- As of 2001, there was indeed a clause applicable to the employee but it made the award of additional remuneration conditional on the granting of the patent and on the "exceptional interest" of the invention. However, on the one hand, the employee had no information on the exploitation of his inventions, and on the other hand, this clause merely repeated the terms of the collective agreement for the metallurgy industry, which were deemed to be unwritten.
However, the pre-trial judge considers that this knowledge is established as of 2003, because of the following three factual elements
Finally, the pre-trial judge recalls that this assessment of the starting point does not imply that the employee had "usable data" on the economic interest of the inventions for the company. In other words, it is not necessary for the employee to have knowledge of the elements allowing him to determine the amount of the remuneration due. Once again, the old regime is abandoned.
In so doing, the pre-trial considers that the employee was aware of his right to additional remuneration at least in 2003 and that his action is therefore time-barred in application of the rules on the sequencing of the different limitation regimes mentioned above.
This decision also confirms the importance for companies to set up a additionnal remuneration system and to inform employees of it: this is one of the factors that the judge takes into account to consider that the employee, in concreto, had knowledge of the facts.
In another recent decision, from December 2020, the Third Chamber of the Court held that in the absence of any additional remuneration system in the company :
"[The employee] was not aware of the calculation method applicable within the company in this respect and had no means of determining the remuneration he was likely to claim, which only the employer had, so that the claim was not determined, nor was its amount determinable, and the limitation period could not run.
However, in this case the court found, after an in concreto investigation, that the employee had no knowledge of facts that would allow him to exercise his claim for additional remuneration.
These two recent decisions have the merit of being consistent with previous case law trends.
We recall, nonetheless, that no appeal or cassation decision has confirmed this stated tendency of the court.
For our part, we note that the Court of Cassation has recalled that "assuming that the invention of the mission is characterised, the employee's right to additional remuneration can only be invoked against the employer and comes into being on the date the patentable invention is made", whether or not the invention is subsequently patented. This position also appeared to be that of the Court in a 2015 decision, in which the judges considered that "in order to determine the starting point of the five-year limitation period, it is necessary to take into account the employee's knowledge of the fact that the qualification as a mission invention had been acquired".
The obligation to pay additional remuneration in the case of a work-related invention is clearly set out in Article L. 611-7 of the French Intellectual Property Code, which is of public order. Insofar as ignorance of the law should not allow the statute of limitations to be set aside, the mere fact that the invention was made - the event giving rise to the right to additional remuneration - allows the employee to make a claim for additional remuneration and should, in our opinion, be sufficient to start the statute of limitations.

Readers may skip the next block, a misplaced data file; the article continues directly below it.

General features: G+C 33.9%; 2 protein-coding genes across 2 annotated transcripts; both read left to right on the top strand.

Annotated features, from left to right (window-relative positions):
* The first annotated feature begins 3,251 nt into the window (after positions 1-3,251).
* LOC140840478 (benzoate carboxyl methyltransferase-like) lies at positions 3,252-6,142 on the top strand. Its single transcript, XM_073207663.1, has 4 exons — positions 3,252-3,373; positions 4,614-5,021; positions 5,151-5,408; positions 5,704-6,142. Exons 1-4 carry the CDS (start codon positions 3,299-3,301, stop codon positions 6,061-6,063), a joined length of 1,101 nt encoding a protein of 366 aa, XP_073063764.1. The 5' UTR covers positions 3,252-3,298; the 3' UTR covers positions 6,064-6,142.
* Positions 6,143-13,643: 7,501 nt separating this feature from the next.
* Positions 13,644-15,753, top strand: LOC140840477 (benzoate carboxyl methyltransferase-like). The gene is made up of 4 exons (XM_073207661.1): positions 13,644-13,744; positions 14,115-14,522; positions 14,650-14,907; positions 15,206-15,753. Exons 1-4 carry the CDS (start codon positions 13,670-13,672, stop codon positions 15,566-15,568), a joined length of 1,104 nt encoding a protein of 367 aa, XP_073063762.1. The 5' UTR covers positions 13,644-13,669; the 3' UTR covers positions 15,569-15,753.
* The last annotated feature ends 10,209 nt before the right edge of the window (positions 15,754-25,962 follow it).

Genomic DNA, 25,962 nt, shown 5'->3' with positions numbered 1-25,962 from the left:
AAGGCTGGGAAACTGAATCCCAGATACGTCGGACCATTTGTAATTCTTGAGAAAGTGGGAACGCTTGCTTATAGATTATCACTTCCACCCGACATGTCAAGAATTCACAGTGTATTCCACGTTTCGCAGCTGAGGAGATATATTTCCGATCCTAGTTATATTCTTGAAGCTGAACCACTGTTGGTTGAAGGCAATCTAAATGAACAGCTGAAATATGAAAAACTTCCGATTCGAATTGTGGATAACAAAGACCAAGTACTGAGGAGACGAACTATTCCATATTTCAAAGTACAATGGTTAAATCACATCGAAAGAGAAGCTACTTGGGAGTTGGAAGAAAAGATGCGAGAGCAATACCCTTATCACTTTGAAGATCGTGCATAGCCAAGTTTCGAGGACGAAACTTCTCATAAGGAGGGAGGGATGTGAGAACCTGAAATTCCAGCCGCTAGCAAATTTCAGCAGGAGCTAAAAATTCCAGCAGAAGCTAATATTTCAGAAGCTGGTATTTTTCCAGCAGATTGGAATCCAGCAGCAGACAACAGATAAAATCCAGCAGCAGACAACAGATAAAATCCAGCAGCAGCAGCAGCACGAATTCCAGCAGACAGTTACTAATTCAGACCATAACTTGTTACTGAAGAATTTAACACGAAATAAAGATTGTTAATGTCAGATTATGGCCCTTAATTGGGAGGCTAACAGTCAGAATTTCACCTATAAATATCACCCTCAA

In other words, making the start of the limitation period dependent on the existence of a additionnal remuneration system in the company, or on the employee's knowledge of it, amounts in our view to disregarding the principle that no one is supposed to be unaware of the law.
 This starting point was the result of case law: Cass. Com. 22 February 2005, no. 03-11027; Cass. Com. 12 June 2012, no. 11-21990
 M. Brion, G. Desrousseaux, "Additional remuneration for mission inventions - the effects of the 2008 prescription reform", Intellectual Property, July 2020, n°76, p. 45
 At that time, Article L. 3245-1 of the Labour Code provided that "The action for payment or recovery of wages is prescribed by five years in accordance with Article 2224 of the Civil Code".
 See in particular: TGI Paris, 3.2, 23 March 2018, RG n°15/00961, commented in a previous Flash: https://www.august-debouzy.com/fr/blog/1166-remuneration-supplementaire-des-inventions-de-mission-des-salaries-la-fin-de-limprescriptibilite
 See the transitional provisions of the 2013 law in the new Article L.1471-1 of the Labour Code: The provisions of the Labour Code set out in III and IV of this Article shall apply to statutes of limitation in force as from the date of promulgation of this law, without the total duration of the statute of limitations exceeding the duration provided for by the previous law.
 added by the LAW n°2013-504 of 14 June 2013
 TGI Paris, 3.2, 23 March 2018, RG n°15/00961, commented on in a previous Flash: https://www.august-debouzy.com/fr/blog/1166-remuneration-supplementaire-des-inventions-de-mission-des-salaries-la-fin-de-limprescriptibilite; TGI Paris, 3.1, 5 Dec. 2019, N° RG 16/16036, commented on in a previous Flash: https://www.august-debouzy.com/fr/blog/1400-prescription-de-la-remuneration-supplementaire-la-tendance-jurisprudentielle-se-confirme; see also TGI Paris, 3.4, 2 May 2019, RG 17/07995 and TGI Paris, 22 Nov. 2019, RG 16/11325, commented on in the above-mentioned Dalloz article.
 Soc. 22 February 2005, n°03-11027
 TJ Paris, 3.3. 18 Dec. 2020, RG 18/08302. The court also explicitly recalls that the statute of limitations runs notably when the employee was aware of the elements allowing him/her not to determine the amount of his/her claim, but to evaluate it, which is assessed in the light of an in concreto analysis of the context in which the employee finds himself/herself. The criterion of the former case law is once again abandoned.
 Com. 31 Jan. 2018, n°16-13262
 TJ Paris, 3.1. 15 January 2015, RG: 13/11123